Friday, January 27, 2017

I Know a Keynesian when I Hear One

Note well what Trump says here:

“Sometimes you have to fuel the well in order to really get the economy going.”

I sense huge deficits are on the way, even if Trump makes some politically-motivated cuts here and there to government spending. And just as I predicted here, the way to sell it to the public is by saying that it’s all about rebuilding the military and patriotism.

We all know that the Republicans have a fetish for balanced budgets and deficit hawk hysteria. They cannot return to that loser program now.

As Trump seems to be slyly indicting here, America is about to be driven into huge deficits by tax cuts and massive increases in infrastructure and military spending. Military spending, by the way, has always acted as a type of crafty and covert industrial policy in the United States, and part of the way in which the government funds scientific and technological R&D to some degree.

When an effective protectionist policy and immigration restriction have been implemented, a huge stimulus will do wonders for the US economy and reshoring of manufacturing (the most serious threat to this, incidentally, is if the infrastructure spending is “privatised” in public–private partnerships, which is not a good idea).

Yes, protectionism means higher prices at first. But, in the long run, it means more employment, more industry, more income, falling trade deficits, and rising real wages.

But you can bet all these liberal New Keynesian hacks and (I am afraid) many heterodox Keynesians won’t give President Trump credit, if and when he implements these policies and starts to drive America back to the prosperous shores of rebuilding manufacturing and full employment by Keynesian economics.

A final issue: Trump’s “America First” trade policy will inevitably mean that the Trump administration will push trade deals on other countries and even some of the more odious US corporate vulture-style capitalism, such as opening up, or pushing privatisation, of nationalised industries and the public sector in other nations, with predatory US capitalism.

The answer to this: the rest of the world – particularly the Western world – must learn its own protectionism, guard public sectors, and rebuilt its own gutted manufacturing. The rest of the world needs to grow some balls and learn some economic nationalism of its own.

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  1. Exactly my thoughts, its strange that no one on the left give him credit for this.

  2. Steve Keen has a slightly different take on Trump, although he sees a positive outcome in the long run. Looks like it's a free download as of now:

    Hearing out the clip you shared, I do appreciate that he emphasized the Multi-Trillion dollar black hole the Middle East has become. I don't share your enthusiasm for Military buildup, and actually it's been proven to not be as good for the economy as some suggest. There are even empirical studies done that have tested this hypothesis:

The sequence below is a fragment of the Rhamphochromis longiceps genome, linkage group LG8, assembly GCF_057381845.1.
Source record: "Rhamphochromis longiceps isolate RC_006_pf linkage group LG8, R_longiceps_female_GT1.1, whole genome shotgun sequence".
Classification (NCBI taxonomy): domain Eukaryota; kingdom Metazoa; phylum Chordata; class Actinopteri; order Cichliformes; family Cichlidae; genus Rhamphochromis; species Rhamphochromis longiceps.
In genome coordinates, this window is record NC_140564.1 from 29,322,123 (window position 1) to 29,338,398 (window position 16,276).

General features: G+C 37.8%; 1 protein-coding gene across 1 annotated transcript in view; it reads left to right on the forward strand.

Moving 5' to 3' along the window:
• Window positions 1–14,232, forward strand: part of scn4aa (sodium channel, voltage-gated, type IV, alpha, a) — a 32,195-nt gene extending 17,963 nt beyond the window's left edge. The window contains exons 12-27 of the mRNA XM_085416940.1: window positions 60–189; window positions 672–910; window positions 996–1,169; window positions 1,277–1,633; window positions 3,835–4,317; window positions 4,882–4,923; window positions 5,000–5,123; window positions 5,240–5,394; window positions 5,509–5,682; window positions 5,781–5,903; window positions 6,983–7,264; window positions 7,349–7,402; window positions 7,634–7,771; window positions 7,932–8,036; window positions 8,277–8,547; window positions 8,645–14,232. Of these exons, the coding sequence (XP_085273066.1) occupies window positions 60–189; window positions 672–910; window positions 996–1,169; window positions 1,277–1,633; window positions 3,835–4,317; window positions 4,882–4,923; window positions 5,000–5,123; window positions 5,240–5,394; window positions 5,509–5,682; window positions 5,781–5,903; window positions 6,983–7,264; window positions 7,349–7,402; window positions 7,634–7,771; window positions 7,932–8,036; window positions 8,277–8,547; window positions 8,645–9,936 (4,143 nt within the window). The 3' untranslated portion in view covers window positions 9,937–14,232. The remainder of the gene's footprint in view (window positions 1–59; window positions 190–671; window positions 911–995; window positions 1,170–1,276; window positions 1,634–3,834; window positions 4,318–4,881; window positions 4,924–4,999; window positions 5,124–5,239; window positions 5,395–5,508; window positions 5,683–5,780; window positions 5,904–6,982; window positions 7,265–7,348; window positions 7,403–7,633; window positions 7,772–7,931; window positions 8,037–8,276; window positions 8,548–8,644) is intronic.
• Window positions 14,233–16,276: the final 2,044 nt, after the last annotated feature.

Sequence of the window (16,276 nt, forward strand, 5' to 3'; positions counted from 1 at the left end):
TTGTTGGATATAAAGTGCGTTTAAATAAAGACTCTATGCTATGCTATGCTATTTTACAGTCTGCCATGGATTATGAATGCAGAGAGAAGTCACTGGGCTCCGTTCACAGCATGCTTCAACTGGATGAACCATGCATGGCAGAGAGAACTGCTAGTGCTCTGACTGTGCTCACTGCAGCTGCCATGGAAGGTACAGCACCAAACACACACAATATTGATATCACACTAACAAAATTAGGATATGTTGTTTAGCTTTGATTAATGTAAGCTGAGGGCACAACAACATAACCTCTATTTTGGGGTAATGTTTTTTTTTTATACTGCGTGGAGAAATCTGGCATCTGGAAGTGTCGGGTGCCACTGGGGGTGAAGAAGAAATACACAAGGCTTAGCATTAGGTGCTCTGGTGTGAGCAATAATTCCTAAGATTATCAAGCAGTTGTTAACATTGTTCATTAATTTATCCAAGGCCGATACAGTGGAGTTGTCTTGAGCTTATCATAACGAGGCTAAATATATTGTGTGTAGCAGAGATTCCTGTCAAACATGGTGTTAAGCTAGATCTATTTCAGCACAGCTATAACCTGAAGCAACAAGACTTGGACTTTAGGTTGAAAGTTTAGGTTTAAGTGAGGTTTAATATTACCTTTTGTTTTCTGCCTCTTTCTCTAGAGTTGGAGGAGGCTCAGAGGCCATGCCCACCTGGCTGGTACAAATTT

FInally, what you think you need Nationalism to accomplish, I can accomplish with a broader humanism that puts People first over Tribalism. Putting National Interests first has driven the world to the brink of total Nuclear destruction. Re-thinking our relationships to Nations, Employers and Landowners is long, long overdue. I'd start with the Communalism or "Libertarian Socialism" ideals such as what the Green Party endorsed this last election.

  3. Tulsi Gabbard in being interviewed by Tucker Carlson talks about her initiative to stop US funding of Terrorists in the Middle East. THAT'S true progressivism! People over Profits:

    1. The problem is simple kevin most of the world is not humanist and most of the world dont feel solidarity toward diffferent values and culture as well as economic solidarity toward other people.

      So kevin even thoug humanism is a beautiful idea.

      Humanist utopiah is currently a fairytale.

      Maybe when the world will change then we will talk about that more.

  4. Michael Hudson understands what I'm talking about: His work on the Jubilee and Debt Cancellation policies of the Bronze Age points to a Broader Humanism that puts people over profits:

    You won't see Dr. Hudson writing about the good 'ol days of Nationalism. That's because those days just got us young men killed in some far off overseas war. The key is not "What benefits my Nation," but "What benefits us all?"

    1. Jubilee been made because most of the debts been owned not to private entities but to the government and it was not a humanist tool but a tool to decrease restlessnes of the population, not to mentiom its ended when most of the debt started to be given by private people (rome).

      Its have nothing to do with humanism.

    2. First off, read Hudson's blog post.

      Then take a look at these:

    3. Also, in re-reading my comment, I never said anything about the Jubilee policy itself being "humanism." Please read my posts more carefully before you respond. Thank-you.

  5. Trump doesn't "say" anything, there. The video is unavailable ;-)

  6. "Yes, protectionism means higher prices at first. But, in the long run, it means more employment, more industry, more income, falling trade deficits, and rising real wages".

    That's assuming you can make it work decently. It didn't save Detroit, it hasn't done wonders for France either.

  7. What fascinates me about the whole debate over protectionism is that people seem blissfully unaware just how widely it's been practiced: